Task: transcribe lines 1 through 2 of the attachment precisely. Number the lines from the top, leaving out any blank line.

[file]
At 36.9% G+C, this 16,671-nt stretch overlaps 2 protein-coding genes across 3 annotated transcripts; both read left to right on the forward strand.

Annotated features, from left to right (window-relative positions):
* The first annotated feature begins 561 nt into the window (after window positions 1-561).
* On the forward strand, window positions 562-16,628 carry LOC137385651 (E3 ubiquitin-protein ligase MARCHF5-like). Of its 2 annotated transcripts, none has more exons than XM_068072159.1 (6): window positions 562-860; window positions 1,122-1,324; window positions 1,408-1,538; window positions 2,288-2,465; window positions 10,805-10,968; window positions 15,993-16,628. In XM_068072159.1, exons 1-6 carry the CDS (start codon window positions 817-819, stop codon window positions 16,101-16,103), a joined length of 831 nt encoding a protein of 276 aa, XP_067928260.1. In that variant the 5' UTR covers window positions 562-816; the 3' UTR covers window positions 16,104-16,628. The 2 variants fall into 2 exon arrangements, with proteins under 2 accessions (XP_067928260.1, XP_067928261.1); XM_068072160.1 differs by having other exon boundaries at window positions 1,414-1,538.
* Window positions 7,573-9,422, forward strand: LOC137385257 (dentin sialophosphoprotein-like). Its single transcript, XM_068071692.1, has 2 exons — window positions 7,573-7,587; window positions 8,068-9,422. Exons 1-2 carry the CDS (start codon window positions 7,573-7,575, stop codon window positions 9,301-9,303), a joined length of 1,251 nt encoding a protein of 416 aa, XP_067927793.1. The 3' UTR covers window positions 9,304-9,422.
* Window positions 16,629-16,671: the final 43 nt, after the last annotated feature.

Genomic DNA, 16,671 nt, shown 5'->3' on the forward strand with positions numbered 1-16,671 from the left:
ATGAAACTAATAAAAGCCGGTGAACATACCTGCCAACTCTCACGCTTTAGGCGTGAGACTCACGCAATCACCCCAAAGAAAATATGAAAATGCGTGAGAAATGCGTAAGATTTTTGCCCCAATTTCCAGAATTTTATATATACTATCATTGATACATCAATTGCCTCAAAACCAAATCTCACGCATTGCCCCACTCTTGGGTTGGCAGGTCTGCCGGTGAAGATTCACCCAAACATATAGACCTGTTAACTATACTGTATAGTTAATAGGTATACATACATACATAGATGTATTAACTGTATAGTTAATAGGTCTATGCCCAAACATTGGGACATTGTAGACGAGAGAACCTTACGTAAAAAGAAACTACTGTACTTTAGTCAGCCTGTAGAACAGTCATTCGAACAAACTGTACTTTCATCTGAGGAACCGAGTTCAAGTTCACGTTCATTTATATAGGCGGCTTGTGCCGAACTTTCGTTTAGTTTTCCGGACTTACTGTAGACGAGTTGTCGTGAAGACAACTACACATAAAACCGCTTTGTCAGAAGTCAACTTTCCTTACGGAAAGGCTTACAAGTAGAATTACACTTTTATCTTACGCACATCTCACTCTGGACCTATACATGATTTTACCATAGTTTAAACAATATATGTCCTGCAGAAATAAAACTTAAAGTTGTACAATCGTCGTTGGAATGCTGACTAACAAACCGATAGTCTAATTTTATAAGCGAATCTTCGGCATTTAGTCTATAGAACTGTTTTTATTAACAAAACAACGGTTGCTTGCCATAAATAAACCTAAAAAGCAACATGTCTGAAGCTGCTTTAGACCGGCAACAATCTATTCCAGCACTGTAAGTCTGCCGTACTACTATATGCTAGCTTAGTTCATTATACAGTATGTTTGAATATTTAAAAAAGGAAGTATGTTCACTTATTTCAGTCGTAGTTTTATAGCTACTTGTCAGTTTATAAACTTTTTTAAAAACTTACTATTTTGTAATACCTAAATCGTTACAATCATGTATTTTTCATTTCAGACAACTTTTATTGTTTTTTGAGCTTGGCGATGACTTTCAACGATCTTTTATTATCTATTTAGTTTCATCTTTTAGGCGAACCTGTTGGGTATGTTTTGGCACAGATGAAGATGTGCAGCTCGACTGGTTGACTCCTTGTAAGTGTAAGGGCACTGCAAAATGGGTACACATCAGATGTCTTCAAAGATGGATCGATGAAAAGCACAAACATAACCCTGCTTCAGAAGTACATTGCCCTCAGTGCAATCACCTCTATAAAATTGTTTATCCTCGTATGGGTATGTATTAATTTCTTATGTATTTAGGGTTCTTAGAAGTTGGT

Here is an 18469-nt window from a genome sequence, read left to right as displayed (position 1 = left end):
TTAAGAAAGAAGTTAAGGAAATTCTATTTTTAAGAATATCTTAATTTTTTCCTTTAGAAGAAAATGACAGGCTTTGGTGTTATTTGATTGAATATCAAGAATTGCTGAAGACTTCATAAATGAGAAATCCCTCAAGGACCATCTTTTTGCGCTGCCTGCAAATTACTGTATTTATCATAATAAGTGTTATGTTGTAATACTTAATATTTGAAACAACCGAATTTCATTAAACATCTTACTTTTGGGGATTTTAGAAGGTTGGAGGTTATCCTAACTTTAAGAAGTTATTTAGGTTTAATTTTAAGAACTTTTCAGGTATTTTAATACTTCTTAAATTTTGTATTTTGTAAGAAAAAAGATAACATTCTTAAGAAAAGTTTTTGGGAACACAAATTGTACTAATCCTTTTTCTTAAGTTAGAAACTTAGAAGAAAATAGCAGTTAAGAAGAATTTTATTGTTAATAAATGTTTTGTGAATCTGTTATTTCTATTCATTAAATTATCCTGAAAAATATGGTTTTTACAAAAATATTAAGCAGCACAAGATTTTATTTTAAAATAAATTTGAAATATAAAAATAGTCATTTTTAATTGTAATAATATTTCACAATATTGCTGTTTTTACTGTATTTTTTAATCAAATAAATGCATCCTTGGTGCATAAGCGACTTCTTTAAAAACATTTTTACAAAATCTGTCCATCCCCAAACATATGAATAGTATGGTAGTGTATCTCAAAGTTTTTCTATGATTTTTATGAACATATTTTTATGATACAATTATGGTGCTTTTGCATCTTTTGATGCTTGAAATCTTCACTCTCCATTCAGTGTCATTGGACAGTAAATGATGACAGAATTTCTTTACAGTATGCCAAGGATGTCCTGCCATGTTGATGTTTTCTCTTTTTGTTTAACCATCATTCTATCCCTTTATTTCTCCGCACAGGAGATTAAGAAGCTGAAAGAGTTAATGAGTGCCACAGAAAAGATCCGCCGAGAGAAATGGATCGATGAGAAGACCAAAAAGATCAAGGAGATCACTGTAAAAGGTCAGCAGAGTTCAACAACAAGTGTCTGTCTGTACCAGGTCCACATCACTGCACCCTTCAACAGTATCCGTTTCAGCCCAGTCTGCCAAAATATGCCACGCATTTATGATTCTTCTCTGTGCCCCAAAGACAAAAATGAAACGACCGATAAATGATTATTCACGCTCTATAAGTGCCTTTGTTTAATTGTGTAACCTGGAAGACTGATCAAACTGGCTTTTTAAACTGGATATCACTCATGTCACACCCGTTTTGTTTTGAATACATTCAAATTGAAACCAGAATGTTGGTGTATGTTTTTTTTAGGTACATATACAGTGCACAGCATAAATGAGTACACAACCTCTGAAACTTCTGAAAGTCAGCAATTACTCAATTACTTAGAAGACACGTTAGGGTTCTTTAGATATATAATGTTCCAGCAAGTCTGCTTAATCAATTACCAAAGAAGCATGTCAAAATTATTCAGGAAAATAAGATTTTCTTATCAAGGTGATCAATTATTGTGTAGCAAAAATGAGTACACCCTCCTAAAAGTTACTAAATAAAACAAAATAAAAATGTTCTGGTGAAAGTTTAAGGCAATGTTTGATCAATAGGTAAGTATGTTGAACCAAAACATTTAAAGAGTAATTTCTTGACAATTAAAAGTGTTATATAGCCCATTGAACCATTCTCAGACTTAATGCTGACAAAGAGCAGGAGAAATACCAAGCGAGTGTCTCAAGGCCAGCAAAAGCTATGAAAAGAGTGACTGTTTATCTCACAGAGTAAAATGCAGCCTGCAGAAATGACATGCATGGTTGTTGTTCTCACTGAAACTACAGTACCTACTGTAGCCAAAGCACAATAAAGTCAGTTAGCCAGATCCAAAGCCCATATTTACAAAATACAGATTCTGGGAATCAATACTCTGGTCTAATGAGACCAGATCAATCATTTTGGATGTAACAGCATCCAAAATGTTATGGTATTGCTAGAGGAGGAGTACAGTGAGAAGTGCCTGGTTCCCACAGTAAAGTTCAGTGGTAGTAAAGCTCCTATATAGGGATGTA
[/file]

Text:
At 36.9% G+C, this 16,671-nt stretch overlaps 2 protein-coding genes across 3 annotated transcripts; both read left to right on the forward strand.

Annotated features, from left to right (window-relative positions):